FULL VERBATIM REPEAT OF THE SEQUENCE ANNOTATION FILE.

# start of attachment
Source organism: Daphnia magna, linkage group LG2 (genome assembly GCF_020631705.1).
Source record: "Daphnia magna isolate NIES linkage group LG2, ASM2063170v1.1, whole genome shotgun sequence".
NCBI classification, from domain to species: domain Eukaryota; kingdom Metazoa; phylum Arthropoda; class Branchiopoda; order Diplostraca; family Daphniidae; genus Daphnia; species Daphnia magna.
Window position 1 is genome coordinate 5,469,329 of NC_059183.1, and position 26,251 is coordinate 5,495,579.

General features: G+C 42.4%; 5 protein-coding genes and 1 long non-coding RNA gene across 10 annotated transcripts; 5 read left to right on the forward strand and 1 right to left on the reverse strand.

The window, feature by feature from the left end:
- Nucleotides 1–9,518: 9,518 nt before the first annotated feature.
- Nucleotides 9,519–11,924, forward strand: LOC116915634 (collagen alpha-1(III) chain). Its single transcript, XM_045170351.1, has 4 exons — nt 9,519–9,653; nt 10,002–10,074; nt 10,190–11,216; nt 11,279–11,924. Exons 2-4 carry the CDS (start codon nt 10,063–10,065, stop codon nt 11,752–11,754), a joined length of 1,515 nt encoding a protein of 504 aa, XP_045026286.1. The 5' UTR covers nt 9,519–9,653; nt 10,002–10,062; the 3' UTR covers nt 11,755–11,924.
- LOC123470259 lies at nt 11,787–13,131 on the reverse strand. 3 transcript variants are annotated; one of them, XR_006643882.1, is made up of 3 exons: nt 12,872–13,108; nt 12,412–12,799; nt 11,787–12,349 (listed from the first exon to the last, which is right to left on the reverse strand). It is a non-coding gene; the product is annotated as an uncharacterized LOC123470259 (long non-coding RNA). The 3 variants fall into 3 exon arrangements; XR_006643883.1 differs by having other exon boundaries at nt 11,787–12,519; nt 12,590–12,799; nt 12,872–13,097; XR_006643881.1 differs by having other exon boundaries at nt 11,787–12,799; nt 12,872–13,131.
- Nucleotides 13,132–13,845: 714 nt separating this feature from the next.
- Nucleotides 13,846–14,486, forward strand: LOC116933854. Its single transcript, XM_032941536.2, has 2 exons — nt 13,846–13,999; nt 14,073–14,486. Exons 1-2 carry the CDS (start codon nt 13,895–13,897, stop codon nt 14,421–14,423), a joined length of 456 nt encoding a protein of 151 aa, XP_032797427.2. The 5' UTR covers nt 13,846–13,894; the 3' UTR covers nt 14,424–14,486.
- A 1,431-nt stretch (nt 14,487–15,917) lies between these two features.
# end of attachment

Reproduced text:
Source organism: Daphnia magna, linkage group LG2 (genome assembly GCF_020631705.1).
Source record: "Daphnia magna isolate NIES linkage group LG2, ASM2063170v1.1, whole genome shotgun sequence".
NCBI classification, from domain to species: domain Eukaryota; kingdom Metazoa; phylum Arthropoda; class Branchiopoda; order Diplostraca; family Daphniidae; genus Daphnia; species Daphnia magna.
Window position 1 is genome coordinate 5,469,329 of NC_059183.1, and position 26,251 is coordinate 5,495,579.

General features: G+C 42.4%; 5 protein-coding genes and 1 long non-coding RNA gene across 10 annotated transcripts; 5 read left to right on the forward strand and 1 right to left on the reverse strand.

The window, feature by feature from the left end:
- Nucleotides 1–9,518: 9,518 nt before the first annotated feature.
- Nucleotides 9,519–11,924, forward strand: LOC116915634 (collagen alpha-1(III) chain). Its single transcript, XM_045170351.1, has 4 exons — nt 9,519–9,653; nt 10,002–10,074; nt 10,190–11,216; nt 11,279–11,924. Exons 2-4 carry the CDS (start codon nt 10,063–10,065, stop codon nt 11,752–11,754), a joined length of 1,515 nt encoding a protein of 504 aa, XP_045026286.1. The 5' UTR covers nt 9,519–9,653; nt 10,002–10,062; the 3' UTR covers nt 11,755–11,924.
- LOC123470259 lies at nt 11,787–13,131 on the reverse strand. 3 transcript variants are annotated; one of them, XR_006643882.1, is made up of 3 exons: nt 12,872–13,108; nt 12,412–12,799; nt 11,787–12,349 (listed from the first exon to the last, which is right to left on the reverse strand). It is a non-coding gene; the product is annotated as an uncharacterized LOC123470259 (long non-coding RNA). The 3 variants fall into 3 exon arrangements; XR_006643883.1 differs by having other exon boundaries at nt 11,787–12,519; nt 12,590–12,799; nt 12,872–13,097; XR_006643881.1 differs by having other exon boundaries at nt 11,787–12,799; nt 12,872–13,131.
- Nucleotides 13,132–13,845: 714 nt separating this feature from the next.
- Nucleotides 13,846–14,486, forward strand: LOC116933854. Its single transcript, XM_032941536.2, has 2 exons — nt 13,846–13,999; nt 14,073–14,486. Exons 1-2 carry the CDS (start codon nt 13,895–13,897, stop codon nt 14,421–14,423), a joined length of 456 nt encoding a protein of 151 aa, XP_032797427.2. The 5' UTR covers nt 13,846–13,894; the 3' UTR covers nt 14,424–14,486.
- A 1,431-nt stretch (nt 14,487–15,917) lies between these two features.